Environmental factors. The environment we live in plays a huge role in our health: it can disrupt the immune system and contribute to chronic inflammation.

 

‘Environment’ encompasses a wide range of contributing factors; however, the common ones are stress, air quality, nutrition, toxins (including heavy metals, mould exposure), viral and bacterial infections and hormones. For some, seemingly small stressors can have a big impact. By looking at and adjusting environmental stressors on health, we can look to identify – and ultimately reduce – the triggers that contributed to autoimmune disease. .

 

 

I like to refer to this as ‘the dance of the immune system’, because it so perfectly captures the ways these three elements interact with our immune system and affect one another.

 

Predictivity

 

“Detection of predictive biomarkers in the early stages of autoimmune disorders can be used to identify, halt, and even reverse autoimmune disease. We sound the warning bell, but we also offer the hope of a solution”

 

In recent years, it has emerged that numerous autoantibodies may be detectable in the preclinical phase of autoimmune disease many years before the disease becomes apparent. They also provide a high diagnostic positive predictive value.  This means that if you test positive for certain antibodies, medical science can predict your risk of developing the corresponding autoimmune disease and its severity with great accuracy.

 

Depending on the specific antibody, they can be recognised many years prior to clinical diagnosis of a condition.

 

For example, in rheumatoid arthritis, the rheumatoid factor antibody has a predictive value of 52-88% (depending on the study), whilst anti-CCP antibody predictivity reaches 97%. If both are present, predictivity rises to 100%, with both antibodies having been detectable in blood test up to 14 years before manifestations of the symptoms of the disease.

 

Conventional medicine is designed to manage disease symptoms rather than finding the root cause.  Medications including NSAID's, steroids and then DMARD's are often increasingly needed to modulate or supress the immune system.

 

The functional medicine approach is based solely on finding the underlying imbalances which include looking at all the dietary and lifestyle factors mentioned in the autoimmune triad above.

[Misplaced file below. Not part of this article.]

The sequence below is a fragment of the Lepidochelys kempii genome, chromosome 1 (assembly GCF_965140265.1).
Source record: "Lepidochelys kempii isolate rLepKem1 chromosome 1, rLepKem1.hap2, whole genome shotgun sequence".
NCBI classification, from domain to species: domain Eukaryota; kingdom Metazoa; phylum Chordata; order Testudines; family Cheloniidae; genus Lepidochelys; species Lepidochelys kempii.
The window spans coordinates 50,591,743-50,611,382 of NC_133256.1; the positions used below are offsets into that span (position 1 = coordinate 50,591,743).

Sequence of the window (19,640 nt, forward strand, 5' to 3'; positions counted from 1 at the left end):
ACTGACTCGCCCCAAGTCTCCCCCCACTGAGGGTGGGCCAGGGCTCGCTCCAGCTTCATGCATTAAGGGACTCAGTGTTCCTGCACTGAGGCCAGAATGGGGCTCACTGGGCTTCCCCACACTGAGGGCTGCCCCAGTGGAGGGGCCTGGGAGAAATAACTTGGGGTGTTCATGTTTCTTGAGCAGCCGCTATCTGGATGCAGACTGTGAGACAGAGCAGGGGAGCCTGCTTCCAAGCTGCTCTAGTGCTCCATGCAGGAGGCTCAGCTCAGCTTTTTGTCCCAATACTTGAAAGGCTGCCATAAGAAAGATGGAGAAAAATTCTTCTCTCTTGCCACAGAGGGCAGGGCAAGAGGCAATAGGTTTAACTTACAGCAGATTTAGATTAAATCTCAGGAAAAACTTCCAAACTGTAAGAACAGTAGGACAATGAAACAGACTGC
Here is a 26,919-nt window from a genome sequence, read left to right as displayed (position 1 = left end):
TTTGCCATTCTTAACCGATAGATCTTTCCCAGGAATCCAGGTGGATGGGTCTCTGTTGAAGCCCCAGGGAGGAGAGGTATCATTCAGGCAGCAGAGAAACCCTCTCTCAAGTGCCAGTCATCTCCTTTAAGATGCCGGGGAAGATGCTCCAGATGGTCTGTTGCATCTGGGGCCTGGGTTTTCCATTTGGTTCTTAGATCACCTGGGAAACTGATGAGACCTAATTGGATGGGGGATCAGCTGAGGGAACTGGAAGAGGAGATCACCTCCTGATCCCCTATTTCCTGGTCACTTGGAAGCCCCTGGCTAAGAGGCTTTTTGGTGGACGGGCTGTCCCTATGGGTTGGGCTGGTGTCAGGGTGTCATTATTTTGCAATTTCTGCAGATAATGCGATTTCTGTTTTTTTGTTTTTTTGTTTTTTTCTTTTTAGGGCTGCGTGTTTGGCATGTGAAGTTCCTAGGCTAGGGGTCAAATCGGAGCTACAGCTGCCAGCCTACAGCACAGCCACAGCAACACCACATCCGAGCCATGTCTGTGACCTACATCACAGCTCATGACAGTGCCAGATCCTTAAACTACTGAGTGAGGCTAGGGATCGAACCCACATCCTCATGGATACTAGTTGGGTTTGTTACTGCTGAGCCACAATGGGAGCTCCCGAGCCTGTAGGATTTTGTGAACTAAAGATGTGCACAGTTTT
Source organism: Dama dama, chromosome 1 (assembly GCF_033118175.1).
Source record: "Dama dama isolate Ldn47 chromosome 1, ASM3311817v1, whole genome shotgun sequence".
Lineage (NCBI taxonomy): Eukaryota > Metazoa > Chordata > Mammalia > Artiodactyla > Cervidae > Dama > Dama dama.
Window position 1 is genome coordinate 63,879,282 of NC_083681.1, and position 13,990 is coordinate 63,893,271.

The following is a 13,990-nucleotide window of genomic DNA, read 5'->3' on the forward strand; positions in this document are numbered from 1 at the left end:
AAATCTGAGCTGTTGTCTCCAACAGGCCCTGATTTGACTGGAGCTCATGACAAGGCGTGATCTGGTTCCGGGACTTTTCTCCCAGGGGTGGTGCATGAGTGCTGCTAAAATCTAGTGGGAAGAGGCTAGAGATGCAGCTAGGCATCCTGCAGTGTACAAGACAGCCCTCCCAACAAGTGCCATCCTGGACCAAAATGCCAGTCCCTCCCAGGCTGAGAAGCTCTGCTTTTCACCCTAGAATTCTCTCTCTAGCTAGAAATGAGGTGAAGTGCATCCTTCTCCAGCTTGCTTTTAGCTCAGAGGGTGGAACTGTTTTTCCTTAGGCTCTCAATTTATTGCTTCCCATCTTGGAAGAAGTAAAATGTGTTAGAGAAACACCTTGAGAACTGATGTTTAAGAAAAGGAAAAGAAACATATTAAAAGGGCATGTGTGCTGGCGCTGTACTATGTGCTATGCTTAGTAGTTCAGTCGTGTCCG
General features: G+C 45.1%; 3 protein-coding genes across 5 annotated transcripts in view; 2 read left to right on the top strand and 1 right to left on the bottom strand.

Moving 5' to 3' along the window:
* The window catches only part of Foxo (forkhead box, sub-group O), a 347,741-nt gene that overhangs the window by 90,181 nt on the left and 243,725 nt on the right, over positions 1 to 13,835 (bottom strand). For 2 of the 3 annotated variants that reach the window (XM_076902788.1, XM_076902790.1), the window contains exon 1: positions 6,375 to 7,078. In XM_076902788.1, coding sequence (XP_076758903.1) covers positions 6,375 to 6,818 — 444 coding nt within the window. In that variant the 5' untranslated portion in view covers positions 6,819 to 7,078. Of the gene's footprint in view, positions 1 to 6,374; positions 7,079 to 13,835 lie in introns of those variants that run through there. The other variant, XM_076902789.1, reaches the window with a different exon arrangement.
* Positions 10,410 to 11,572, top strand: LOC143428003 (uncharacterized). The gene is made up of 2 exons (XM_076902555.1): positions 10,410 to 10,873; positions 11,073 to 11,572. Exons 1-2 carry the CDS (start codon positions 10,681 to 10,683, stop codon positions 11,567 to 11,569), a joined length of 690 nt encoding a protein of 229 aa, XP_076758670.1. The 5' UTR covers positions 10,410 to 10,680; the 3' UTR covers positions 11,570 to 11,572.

(Image courtesy of NIH: National Institute of Environmental Health Sciences)

 

 

 

You can take back control of your health and feel well again

 

My message to anyone who is suffering is always, ‘let’s have a conversation…’

 

The good news is that there is so much that can be done to support immune system function. Testing is a vital part of getting to the bottom of what is really going on, and once we have a clear picture, then simple (but not always easy!) dietary and lifestyle changes can be implemented.

 

If you have any questions, then you can get in touch via the contact form on this website or give me a call to book an initial consultation.

 

 

 

Further information and resources

 

There is a lot of useful information out there. Should you wish to do some further reading, then I can recommend the following websites and resources:

 

  • Dr Fassano – leading authority on the topic of functional immunology and autoimmunity

 

 

 

 

*It’s important to mention that with some autoimmune diseases – such as Rheumatoid Arthritis – when there is considerable deterioration of joints, we can look to slow down further destruction, but we cannot reverse the damage.

 

 

References:

 

Anaya, J. Ramirez-Sanches, C. Alzate, M. The Autoimmune Ecology, Front Immunol. 2016,   7: 139.

 

Brower, V. When the Immune System goes on the Attack, EMBO Rep. 2004 Aug: 5(8): 757-760.

 

Shoenfeld, Y. Blank, M. Abu-Shakra, M. The Mosaic of Autoimmunity: Prediction, Autoantibodies, and Therapy in Autoimmune Diseases, IMAJ 2008:  10: 13-19.

 

Vojdani, A. Pollard, K. Campbell, A. Environmental Triggers and Autoimmunity, Autoimmune Dis. 2014: 798029.